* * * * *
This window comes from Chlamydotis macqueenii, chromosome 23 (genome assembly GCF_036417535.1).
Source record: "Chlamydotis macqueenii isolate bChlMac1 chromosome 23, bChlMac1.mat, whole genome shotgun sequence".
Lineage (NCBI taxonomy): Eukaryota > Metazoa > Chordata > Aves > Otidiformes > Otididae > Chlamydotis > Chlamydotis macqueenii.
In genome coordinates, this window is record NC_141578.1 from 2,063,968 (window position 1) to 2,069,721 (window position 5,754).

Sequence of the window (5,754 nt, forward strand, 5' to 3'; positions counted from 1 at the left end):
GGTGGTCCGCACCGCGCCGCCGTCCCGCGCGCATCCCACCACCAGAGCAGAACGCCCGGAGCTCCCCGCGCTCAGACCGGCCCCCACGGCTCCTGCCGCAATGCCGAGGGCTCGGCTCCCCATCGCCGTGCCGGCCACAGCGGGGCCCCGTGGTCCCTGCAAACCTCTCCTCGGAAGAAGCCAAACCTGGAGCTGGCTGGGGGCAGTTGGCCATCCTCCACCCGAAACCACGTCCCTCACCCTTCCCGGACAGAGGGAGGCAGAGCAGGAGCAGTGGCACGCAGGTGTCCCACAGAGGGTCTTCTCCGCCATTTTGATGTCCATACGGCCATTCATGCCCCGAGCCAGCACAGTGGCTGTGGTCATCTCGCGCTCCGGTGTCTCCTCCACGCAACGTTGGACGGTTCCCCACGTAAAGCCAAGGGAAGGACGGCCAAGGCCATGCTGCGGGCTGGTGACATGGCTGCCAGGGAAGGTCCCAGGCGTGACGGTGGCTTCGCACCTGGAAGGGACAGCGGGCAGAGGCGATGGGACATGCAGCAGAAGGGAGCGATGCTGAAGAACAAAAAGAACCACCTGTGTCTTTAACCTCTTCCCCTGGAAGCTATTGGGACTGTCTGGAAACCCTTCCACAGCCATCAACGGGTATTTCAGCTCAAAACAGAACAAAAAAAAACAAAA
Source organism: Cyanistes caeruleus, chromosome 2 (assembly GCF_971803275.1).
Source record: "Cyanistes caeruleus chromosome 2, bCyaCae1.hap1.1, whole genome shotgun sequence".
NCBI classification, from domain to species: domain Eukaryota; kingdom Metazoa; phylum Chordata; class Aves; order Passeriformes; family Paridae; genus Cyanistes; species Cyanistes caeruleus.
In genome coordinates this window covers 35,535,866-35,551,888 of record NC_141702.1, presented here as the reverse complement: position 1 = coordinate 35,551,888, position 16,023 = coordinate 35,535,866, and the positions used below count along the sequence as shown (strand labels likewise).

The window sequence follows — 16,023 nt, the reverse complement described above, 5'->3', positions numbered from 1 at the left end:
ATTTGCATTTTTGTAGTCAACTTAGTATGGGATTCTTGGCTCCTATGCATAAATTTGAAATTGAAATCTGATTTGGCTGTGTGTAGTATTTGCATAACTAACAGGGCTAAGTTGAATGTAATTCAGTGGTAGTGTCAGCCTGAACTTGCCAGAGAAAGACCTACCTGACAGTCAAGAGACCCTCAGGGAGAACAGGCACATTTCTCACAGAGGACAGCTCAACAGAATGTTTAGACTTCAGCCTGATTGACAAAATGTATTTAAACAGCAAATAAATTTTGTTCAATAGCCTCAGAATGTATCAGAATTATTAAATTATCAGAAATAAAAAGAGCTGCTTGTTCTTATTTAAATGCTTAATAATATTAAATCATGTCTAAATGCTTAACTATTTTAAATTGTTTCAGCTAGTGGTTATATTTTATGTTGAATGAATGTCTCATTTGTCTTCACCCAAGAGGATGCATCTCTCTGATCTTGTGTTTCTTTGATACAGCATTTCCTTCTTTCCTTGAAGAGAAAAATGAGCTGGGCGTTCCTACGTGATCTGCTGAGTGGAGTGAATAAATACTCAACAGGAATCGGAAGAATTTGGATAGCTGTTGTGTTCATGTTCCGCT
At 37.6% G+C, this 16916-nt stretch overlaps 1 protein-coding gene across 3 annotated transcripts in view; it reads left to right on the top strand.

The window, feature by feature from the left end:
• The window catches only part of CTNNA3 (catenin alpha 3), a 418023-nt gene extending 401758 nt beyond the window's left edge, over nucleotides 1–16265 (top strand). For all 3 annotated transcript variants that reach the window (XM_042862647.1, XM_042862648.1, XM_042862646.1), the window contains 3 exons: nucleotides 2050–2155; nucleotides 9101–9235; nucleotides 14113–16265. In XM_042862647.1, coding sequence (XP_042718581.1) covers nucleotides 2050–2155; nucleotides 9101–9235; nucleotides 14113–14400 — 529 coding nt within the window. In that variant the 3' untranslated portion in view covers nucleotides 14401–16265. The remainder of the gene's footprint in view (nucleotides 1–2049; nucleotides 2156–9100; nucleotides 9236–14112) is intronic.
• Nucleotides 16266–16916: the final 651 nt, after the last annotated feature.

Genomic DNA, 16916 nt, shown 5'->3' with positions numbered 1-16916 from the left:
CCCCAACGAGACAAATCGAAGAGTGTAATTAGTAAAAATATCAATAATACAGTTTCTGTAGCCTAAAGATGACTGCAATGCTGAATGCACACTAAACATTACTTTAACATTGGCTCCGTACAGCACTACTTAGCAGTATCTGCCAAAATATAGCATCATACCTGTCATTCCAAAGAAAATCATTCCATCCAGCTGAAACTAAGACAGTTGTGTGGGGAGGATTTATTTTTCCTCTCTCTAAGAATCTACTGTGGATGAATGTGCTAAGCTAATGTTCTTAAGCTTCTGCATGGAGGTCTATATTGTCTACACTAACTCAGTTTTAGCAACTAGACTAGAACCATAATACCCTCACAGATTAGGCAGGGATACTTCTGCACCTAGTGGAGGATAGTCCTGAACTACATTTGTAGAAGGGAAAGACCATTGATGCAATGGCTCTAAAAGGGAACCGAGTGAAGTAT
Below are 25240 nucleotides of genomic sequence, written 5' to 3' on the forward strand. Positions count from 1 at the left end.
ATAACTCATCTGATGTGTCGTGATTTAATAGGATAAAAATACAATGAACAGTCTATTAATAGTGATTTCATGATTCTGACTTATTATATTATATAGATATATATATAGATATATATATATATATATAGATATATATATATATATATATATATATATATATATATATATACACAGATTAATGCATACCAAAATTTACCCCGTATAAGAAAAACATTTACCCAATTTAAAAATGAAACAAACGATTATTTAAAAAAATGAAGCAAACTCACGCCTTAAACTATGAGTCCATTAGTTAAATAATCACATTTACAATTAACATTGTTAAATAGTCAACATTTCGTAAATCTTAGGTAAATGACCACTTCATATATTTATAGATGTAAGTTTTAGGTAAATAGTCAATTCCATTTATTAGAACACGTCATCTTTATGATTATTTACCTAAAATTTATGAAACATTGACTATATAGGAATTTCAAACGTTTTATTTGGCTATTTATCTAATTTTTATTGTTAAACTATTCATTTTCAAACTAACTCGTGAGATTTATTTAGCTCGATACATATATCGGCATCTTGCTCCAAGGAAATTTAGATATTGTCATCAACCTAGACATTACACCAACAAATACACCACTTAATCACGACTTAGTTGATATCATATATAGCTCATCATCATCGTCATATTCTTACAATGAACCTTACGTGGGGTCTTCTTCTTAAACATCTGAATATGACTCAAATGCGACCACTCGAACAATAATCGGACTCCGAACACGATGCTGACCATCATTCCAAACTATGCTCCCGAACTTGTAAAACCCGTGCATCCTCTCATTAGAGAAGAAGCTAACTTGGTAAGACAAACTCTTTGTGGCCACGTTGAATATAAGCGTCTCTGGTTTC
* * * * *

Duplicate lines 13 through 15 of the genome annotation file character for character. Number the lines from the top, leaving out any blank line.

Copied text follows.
At 37.6% G+C, this 16916-nt stretch overlaps 1 protein-coding gene across 3 annotated transcripts in view; it reads left to right on the top strand.

The window, feature by feature from the left end:
• The window catches only part of CTNNA3 (catenin alpha 3), a 418023-nt gene extending 401758 nt beyond the window's left edge, over nucleotides 1–16265 (top strand). For all 3 annotated transcript variants that reach the window (XM_042862647.1, XM_042862648.1, XM_042862646.1), the window contains 3 exons: nucleotides 2050–2155; nucleotides 9101–9235; nucleotides 14113–16265. In XM_042862647.1, coding sequence (XP_042718581.1) covers nucleotides 2050–2155; nucleotides 9101–9235; nucleotides 14113–14400 — 529 coding nt within the window. In that variant the 3' untranslated portion in view covers nucleotides 14401–16265. The remainder of the gene's footprint in view (nucleotides 1–2049; nucleotides 2156–9100; nucleotides 9236–14112) is intronic.